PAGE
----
United States Botanic Garden Conservatory
    100 Maryland Ave SW
    Washington, DC 20024
    202-225-8333
    http://www.usbg.gov

    A Taste Of: The High Line (New York City)

    View from High Line Park - Chelsea, New York City

    On a surprisingly warm October Saturday in New York City, I met up with my friend Jen at Penn Station, squealing as I ran to her, uncaring of the stares as this was the first time I had laid eyes on her in over six years. Jen is the kind of friend one happens upon under the most unassuming, random circumstances in life – a reoccurring theme for my closest kinships, truth be told:
    KD – A friend I made in first grade when she, a shyer than most girl, uncharacteristically approached me to play a game.
    Annie – We had mutual frenemy who dragged Annie over to my place, only to drag us both out to accompany her on errands.
    Steffie – I stole her lunches. In high school. She just kept feeding me, as if I were a wild squirrel.



    West Chelsea Traffic - Manhattan

    Jen and I met via fandom, and though she was not the first nor the last friend I made through mutual geekdom, she remains the only internet-pal turned traveling companion sight unseen. Yup. We trusted one another enough not to be middle-aged sexual predators luring the other into an After School Special trap. Not only were we not preying on the other, but we got along splendidly and had a grand adventure. By “grand” I mean “dove head first into international travel with as little know-how as possible”.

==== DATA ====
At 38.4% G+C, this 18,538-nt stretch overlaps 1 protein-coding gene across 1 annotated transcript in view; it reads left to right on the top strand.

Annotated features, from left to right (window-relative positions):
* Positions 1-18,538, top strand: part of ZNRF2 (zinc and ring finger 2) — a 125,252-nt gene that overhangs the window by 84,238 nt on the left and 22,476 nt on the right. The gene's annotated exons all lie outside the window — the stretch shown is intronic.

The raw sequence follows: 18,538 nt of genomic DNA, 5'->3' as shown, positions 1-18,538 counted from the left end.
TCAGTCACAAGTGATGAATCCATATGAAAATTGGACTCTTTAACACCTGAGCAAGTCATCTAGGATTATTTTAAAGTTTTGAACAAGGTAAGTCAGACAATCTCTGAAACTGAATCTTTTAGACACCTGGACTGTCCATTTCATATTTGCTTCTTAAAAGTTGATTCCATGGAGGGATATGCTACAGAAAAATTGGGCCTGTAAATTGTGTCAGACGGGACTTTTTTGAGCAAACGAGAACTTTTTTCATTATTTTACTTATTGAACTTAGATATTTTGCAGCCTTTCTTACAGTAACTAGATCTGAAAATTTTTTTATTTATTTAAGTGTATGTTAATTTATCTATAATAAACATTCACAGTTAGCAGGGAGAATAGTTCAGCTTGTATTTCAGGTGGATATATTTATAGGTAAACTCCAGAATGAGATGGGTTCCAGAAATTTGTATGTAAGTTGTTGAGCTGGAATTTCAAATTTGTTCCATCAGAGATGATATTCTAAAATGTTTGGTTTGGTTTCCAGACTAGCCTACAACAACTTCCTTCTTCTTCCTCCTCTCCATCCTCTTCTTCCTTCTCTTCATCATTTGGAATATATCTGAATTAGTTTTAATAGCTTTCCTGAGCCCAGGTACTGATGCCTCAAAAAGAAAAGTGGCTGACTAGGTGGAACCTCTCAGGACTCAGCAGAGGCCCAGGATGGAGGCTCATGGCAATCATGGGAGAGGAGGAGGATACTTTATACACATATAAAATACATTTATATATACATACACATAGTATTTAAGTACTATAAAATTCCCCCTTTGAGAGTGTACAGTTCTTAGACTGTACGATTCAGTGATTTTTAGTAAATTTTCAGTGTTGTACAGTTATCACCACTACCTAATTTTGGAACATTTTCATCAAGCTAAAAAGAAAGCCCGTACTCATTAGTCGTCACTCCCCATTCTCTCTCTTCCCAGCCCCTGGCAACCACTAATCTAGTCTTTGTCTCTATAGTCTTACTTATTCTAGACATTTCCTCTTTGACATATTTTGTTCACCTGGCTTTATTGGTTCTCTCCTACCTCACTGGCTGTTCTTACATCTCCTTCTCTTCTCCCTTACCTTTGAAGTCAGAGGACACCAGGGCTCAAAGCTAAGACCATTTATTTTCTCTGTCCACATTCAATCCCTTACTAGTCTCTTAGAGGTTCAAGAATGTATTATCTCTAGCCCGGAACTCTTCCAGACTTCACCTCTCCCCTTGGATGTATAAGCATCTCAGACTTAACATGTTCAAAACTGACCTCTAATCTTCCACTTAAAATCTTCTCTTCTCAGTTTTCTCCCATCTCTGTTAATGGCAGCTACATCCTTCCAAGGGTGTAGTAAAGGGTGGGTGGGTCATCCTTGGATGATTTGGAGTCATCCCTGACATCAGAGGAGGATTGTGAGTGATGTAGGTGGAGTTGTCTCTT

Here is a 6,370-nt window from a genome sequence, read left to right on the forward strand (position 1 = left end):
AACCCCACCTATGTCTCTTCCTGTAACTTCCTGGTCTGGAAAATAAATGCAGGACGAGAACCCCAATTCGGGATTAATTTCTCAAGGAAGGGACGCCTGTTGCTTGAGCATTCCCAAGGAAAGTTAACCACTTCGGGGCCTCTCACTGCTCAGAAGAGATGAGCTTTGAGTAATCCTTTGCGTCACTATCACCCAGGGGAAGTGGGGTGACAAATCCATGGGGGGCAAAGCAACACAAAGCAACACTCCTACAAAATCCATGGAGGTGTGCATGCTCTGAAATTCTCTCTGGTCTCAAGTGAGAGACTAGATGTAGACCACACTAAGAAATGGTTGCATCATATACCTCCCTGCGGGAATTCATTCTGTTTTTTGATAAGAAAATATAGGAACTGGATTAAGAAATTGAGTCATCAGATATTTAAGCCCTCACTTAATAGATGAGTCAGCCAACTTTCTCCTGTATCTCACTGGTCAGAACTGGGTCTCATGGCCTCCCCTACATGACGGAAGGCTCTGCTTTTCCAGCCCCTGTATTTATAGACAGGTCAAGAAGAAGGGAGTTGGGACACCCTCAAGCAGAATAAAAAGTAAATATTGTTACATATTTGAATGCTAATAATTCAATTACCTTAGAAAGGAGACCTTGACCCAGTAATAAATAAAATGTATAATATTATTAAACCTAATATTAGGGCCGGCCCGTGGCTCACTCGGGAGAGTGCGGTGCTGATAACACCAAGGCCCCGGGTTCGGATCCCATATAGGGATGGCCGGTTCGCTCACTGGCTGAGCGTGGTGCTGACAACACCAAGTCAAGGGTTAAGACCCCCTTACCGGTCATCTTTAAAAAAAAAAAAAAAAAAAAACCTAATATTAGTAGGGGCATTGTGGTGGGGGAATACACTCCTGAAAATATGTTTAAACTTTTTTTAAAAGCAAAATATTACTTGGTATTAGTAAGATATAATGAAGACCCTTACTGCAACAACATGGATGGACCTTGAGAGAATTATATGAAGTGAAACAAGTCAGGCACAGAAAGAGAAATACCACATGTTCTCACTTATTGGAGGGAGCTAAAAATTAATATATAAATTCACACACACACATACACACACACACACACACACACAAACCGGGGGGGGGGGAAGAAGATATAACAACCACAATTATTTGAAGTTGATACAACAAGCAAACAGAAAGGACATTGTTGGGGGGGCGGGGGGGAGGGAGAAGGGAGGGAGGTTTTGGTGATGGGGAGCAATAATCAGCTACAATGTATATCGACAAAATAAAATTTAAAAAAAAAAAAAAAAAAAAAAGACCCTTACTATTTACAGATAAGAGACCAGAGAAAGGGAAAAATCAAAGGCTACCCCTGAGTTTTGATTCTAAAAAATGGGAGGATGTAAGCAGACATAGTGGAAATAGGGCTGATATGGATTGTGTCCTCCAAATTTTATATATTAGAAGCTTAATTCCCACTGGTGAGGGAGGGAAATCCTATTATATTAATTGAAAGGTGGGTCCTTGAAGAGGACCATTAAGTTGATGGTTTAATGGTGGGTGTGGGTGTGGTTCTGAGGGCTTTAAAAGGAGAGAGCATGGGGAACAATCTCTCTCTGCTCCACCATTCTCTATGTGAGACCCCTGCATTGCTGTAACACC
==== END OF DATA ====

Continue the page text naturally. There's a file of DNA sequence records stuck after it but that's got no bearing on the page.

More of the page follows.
Manhattan Street Art
    Street Art by Kobra

    Flash-forward to that ecstatic moment when we were finally reunited. We had already decided on The High Line for our Saturday excursion, though we weren’t precisely prepared for the droves that had the exact idea. My photos, alas, suffered a bit from the crowds in that I could not successfully snap a single photo of the High Line interior as the swarms kept photobombing me. Originally a rail yard erected in the 1930s, 30 feet above pedestrian level to eliminate dangerous train traffic from the street, The High Line is located in the now fashionable Meatpacking District / West Chelsea / Hell’s Kitchen/Clinton neighborhoods. Exactly that I imagine a true urban park to be, The High Line offers visitors a narrow walkway along the old railway tracks, now overgrown with grass and wildflowers. There are wide wooden benches and lounges to take a rest, vendors hawking food (I recommend La Newyorkina Mexican frozen treats), reflecting pools, musicians and wide, sweeping views of the surrounding area – which is what I am featuring here. Enjoy!


    West Chelsea flowers


    The High Line
    http://www.thehighline.org/

    Current Hours: 7:30 AM – 5:00 PM
    Phone: (212) 500-6035

    Subway Routes to The High Line:
    L or the A / C / E to 14th Street & 8th Avenue
    C / E to 23rd Street & 8th Avenue
    1 / 2 / 3 to 14th Street & 7th Avenue
    1 to 18th Street & 7th Avenue
    1 to 23rd Street & 7th Avenue

    Smoking and dogs prohibited

    A Taste Of: Blarney Castle and Gardens, Ireland

    We’re going to pretend that I posted this, oh, about two and half years ago. I know over the years I’ve posted pictures of Blarney, but apparently I never write a comprehensive post on the afternoon Steffie and I spent there. Let’s just pretend I’m a better blogger than I really am, okay?